Painting the Painting Itself - Abstract Artist Marcia Hafif Dies
Apr 25, 2018
Abstract painter Marcia Hafif has died at age 88. Despite being a prolific multidisciplinary artist who experimented with film, installation art, drawing and conceptual art, Hafif is remembered primarily for her monochrome paintings, the surfaces of which shimmer with light. Anyone who has ever looked deeply at one will recall not only the remarkable hues, but also the sensuality of the visible brushstrokes on the surface. Hafif layered paint on top of paint obsessively, building each surface towards some unknowable moment when it would exclaim its own completion. She was not painting content; nor was she really painting color. She was painting an explanation of what painting is, using a painting as a concrete definition of itself. Her methods have been called “zen-like” and meditative, because it was clear to anyone who watched her work that she calmly, methodically built up her surfaces. But her inspiration was not metaphysical, it was intellectual. She had an academic dedication to “painting the painting.” Her attitude evolved in an era in which teachers filled aspiring artists with an inescapable awareness that they are being watched and analyzed by their colleagues. Hafif felt she had to validate her desire to be a painter to every artist who had come before her and to every artist who would come after her. She felt the responsibility to acknowledge her place in the apparently linear history of art. She wanted to prove that painting was still relevant; to breath into it new life. She put such pressure on herself in this respect that her legacy is not only one of art, but one of thought. Her writings are immensely informative for anyone who has ever wanted to get into the head of an “artist’s artist,” meaning someone whose work seems to have been almost entirely made for other artists to consider. Yet such was her talent that despite the intellectual nature of her work, her methods nonetheless produced an oeuvre that transcends its academic roots to become an iconic reminder of the simple, universal, and timeless qualities of paint.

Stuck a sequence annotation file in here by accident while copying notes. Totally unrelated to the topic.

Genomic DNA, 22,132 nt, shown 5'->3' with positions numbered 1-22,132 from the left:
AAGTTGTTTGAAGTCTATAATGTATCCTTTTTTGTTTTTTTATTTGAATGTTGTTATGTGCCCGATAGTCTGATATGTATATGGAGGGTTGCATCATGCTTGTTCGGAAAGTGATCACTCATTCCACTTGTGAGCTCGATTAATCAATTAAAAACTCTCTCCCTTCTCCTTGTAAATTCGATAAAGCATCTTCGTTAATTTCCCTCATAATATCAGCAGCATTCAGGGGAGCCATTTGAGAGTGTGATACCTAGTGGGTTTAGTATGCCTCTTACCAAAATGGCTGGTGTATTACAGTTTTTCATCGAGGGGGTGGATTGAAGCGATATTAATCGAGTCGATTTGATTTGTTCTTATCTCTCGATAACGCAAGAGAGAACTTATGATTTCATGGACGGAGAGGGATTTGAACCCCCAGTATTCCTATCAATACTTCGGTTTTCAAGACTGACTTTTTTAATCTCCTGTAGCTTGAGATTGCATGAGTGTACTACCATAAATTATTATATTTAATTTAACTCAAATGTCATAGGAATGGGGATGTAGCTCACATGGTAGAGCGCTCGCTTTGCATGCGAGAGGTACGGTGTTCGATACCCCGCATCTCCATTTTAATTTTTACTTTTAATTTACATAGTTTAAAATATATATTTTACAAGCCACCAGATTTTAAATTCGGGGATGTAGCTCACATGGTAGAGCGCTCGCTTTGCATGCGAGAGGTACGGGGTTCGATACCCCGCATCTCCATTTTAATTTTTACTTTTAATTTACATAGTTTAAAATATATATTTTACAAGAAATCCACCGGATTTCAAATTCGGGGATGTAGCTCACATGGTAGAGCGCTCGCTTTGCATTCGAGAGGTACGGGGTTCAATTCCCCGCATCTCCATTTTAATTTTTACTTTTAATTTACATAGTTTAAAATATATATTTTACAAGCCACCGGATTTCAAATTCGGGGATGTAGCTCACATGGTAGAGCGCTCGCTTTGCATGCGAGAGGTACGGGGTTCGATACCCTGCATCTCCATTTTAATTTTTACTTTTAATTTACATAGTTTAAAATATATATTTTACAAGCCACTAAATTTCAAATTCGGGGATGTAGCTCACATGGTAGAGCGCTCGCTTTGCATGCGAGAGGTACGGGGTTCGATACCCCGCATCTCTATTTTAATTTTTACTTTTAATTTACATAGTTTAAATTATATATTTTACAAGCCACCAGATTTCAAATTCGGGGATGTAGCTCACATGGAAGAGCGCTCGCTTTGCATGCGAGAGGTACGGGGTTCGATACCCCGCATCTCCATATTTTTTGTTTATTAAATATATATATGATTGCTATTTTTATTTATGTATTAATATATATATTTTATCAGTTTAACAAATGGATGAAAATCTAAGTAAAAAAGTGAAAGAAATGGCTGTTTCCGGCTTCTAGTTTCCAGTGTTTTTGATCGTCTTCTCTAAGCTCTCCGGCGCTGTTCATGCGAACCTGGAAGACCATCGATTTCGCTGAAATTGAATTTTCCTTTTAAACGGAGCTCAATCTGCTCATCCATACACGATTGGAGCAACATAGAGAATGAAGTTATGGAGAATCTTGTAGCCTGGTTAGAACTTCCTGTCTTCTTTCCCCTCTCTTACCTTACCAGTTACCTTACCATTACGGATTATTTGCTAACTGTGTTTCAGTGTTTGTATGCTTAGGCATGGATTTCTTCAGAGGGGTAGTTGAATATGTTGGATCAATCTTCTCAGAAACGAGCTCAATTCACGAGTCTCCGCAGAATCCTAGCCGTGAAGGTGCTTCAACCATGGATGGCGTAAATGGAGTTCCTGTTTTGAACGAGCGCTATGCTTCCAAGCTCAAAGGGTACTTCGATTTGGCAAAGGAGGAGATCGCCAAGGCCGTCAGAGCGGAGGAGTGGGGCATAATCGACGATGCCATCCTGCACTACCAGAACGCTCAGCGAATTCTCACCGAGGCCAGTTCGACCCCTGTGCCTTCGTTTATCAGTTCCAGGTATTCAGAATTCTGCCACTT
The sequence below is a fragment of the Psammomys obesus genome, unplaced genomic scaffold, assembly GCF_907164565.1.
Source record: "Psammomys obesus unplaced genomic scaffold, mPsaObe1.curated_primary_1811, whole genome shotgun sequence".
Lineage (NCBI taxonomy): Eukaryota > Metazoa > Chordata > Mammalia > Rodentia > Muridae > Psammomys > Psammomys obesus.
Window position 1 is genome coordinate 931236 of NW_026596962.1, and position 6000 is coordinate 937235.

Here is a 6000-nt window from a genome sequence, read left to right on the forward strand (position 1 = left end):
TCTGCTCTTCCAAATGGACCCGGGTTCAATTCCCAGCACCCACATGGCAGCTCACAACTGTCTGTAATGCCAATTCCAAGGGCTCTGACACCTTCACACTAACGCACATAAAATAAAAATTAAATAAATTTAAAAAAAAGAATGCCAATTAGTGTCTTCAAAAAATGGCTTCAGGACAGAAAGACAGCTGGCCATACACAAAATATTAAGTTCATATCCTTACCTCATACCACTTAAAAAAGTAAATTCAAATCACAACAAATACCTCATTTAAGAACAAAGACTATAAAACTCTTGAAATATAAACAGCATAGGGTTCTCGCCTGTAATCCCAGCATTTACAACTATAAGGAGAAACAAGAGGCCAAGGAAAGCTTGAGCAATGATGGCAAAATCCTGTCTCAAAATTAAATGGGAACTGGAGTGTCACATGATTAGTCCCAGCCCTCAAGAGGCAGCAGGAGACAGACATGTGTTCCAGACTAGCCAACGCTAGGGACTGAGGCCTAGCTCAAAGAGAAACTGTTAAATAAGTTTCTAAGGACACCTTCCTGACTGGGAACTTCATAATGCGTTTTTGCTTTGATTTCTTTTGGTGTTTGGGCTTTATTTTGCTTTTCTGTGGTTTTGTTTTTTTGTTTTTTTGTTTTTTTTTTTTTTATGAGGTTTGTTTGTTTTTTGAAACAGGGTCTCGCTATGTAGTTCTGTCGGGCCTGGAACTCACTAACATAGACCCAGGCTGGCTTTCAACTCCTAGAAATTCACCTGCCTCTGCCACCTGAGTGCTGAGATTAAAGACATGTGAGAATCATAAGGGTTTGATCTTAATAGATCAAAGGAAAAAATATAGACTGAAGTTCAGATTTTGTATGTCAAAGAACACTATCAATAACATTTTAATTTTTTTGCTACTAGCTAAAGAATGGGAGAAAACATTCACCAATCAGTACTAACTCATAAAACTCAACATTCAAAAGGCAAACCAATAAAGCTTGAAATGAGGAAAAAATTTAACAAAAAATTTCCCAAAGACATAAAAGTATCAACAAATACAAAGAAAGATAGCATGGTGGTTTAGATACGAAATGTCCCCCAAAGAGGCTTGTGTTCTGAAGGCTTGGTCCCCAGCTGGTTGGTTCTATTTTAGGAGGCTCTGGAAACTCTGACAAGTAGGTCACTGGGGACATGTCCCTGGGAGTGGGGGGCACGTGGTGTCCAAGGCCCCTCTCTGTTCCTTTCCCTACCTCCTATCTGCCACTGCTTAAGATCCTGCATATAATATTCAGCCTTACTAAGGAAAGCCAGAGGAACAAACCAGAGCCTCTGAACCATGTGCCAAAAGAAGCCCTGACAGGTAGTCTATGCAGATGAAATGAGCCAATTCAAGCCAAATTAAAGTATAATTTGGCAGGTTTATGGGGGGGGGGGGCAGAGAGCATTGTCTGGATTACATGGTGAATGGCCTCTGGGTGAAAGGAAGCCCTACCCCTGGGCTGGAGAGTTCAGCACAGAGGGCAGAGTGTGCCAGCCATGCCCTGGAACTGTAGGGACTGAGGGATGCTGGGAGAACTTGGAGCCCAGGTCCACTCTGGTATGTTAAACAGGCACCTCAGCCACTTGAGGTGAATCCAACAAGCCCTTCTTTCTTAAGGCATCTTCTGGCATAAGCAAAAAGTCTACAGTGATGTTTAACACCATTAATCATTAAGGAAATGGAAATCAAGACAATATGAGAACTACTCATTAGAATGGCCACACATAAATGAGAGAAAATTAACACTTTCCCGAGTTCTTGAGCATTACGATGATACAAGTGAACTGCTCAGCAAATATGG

In 1978, Hafif published an essay in Artforum titled “Beginning Again.” Its opening sentences reveal a tortured mind, ravaged by worry about its own desire to create art. They read, “The options open to painting in the recent past appeared to be extremely limited. It was not that everything had been done, but rather that the impulses to create which had functioned in the past were no longer urgent or even meaningful.” Her contemporaries were declaring that painting was dead. How horrible for a painter to hear such a thing, that the activity they are compelled to spend their life doing is dead! As the rest of this formative essay makes clear, that belief in the demise of painting was based not only on the hyper-awareness that humans have been painting for tens of thousands of years and had thus made it very difficult to make an original painting, but also a belief that the reasons humans painted had somehow changed.
Marcia Hafif - Glaze Painting: Rose Madder Deep, 1995, Oil on canvas, 22 × 22 in, 56 × 56 cm, © Marcia Hafif and CONRADS Düsseldorf